How to Help Your Students Cope With Stress

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Student in bed on her laptop
Author: Lucas Calhoun Published on: Nov. 6, 2018 Expected Reading Time: 3 mins

Anxiety, stress and the methods to help alleviate both are seemingly ubiquitous in today’s media. Students and teachers are experiencing new levels of stress in their everyday lives and these levels often increase when we engaging with our work. It’s easy to forget to consider that students are just as stressed as the teachers might be. Is there a fool-proof way to help combat stress? What can we do to help our students manage their stress?


Take a break

We’d all love to have a little holiday away from our lives every now and then. Even if we can’t travel to some place far-far away, we can recreate some of the benefits of a holiday by engaging in activities that take our minds away from our to do lists. A simple walk around the block can give our brains respite from our concerns. Better still is engaging in a physical activity that you enjoy. Going for a run, lifting weights, walking the dog, practicing yoga or participating in team sports are just a few examples of activities you can encourage your students to schedule into their lives. The Anxiety and Depression Association Of America (ADAA) has reported just how effective physical activity is at reducing stress here.


Prioritizing tasks

The way we teach our students has changed dramatically in the last 15 years. Students are taking part in lessons on their mobile phones just as frequently as in a classroom. This allows for flexibility that can sometimes result in their education becoming a lower priority. How so? If students can view a lecture at anytime and anywhere, they might be more inclined to do other things first before engaging in that lesson. Pushing lessons down in their priorities is likely to result in decreased motivation and in turn can cause a build up of stress as a deadline looms.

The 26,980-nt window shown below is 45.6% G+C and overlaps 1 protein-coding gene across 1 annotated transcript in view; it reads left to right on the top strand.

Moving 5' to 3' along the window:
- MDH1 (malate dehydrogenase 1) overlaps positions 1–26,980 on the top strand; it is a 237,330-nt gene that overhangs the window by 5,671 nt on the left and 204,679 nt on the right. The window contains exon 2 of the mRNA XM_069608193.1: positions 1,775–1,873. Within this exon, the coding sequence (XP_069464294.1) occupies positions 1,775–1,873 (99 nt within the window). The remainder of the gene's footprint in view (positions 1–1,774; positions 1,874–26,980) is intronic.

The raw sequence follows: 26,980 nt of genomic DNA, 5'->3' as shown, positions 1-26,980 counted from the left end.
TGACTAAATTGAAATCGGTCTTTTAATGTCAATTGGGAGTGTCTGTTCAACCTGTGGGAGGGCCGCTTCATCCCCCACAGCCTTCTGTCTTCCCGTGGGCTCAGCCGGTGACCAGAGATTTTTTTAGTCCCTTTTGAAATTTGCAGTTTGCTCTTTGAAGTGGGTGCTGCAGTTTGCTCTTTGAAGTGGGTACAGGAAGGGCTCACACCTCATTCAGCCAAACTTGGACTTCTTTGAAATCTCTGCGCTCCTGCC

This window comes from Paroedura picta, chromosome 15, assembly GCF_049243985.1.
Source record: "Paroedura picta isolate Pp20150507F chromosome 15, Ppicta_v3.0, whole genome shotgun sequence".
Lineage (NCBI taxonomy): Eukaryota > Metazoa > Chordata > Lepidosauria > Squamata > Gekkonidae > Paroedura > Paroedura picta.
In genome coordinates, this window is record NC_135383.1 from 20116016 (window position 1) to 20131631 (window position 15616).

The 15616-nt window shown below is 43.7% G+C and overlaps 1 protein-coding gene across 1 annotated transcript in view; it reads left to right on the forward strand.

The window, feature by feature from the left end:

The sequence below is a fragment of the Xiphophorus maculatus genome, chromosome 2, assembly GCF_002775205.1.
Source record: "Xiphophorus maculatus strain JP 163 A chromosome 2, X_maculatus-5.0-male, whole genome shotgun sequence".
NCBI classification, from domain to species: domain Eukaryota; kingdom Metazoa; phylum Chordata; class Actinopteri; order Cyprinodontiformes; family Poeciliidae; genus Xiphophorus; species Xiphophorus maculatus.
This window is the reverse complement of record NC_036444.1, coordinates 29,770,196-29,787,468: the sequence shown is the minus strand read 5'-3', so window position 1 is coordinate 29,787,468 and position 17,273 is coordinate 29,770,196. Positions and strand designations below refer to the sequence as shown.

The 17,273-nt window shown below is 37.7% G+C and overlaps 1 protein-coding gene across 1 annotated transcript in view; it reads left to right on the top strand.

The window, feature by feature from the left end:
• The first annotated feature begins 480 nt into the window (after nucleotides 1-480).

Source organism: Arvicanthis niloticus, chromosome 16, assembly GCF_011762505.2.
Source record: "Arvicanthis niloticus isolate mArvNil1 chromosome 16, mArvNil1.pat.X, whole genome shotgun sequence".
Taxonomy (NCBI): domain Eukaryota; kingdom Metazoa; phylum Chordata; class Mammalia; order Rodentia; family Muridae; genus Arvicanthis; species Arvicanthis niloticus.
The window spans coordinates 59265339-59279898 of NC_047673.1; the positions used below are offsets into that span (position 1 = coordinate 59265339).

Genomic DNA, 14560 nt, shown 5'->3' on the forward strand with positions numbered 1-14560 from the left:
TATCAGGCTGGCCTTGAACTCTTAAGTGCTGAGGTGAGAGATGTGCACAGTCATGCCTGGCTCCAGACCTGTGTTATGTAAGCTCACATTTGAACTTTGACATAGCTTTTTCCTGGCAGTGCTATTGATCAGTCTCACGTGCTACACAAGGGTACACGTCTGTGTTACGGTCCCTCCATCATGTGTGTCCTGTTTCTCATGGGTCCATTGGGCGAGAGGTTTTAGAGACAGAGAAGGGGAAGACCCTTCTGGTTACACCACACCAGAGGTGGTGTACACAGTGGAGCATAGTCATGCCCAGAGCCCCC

By talking with your students in advance about prioritizing their education will help them to put things into perspective. As teachers, we must recognize that for some students an education may not be at the top of their list. Family, jobs and other responsibilities may need to be their priority. Being honest about what is essential will allow you and the student to have realistic expectations which will go a long way in helping relieve stress around their studies.


Clear Expectations

Giving your students a clear and concise rubric based on your expectations is incredibly valuable in creating an environment that helps to mitigate stress. So much of what we fear and what makes us anxious is the unknown. Teachers can eliminate a lot of this by being consistent  and communicating clearly what is expected. There are many software programs available that allow you to send emails reminding students about important due dates and assignments. Ultimately it is up to you to know if you would be overwhelming your students but when in doubt erring on the side of too much information is preferable to too little.



The more we understand the effects of anxiety and stress, the more we appreciate the value of proper rest. Today’s students, especially those seeking an online education, often have very full schedules. Proper rest is just as important as an appropriate meal. Sleep deprivation is most common around midterms and finals when major projects are due. Being aware of this and having open communication with your students about the importance of rest and sleep will help them to perform at their highest level.

Check out some facts regarding the impact of sleep deprivation here, put together by The Sleep Advisor.

Final word

Acknowledging you appreciate the stress your students are under goes a long way. Students need to understand that some level of stress is to be expected whenever you’re engaging in something new and unknown, but there are limits to that stress. Creating an environment through communication that allows students to express their issues with stress candidly will help both the teacher and the student to deal with it when it becomes too much. Sharing with them the techniques you use in your life to deal with stress is also a great way to align yourself with them and create a working relationship that extends beyond the issue of stress into their academic endeavors.


Do you have any tips on how to conbat stress? Please leave a comment in the box below. 

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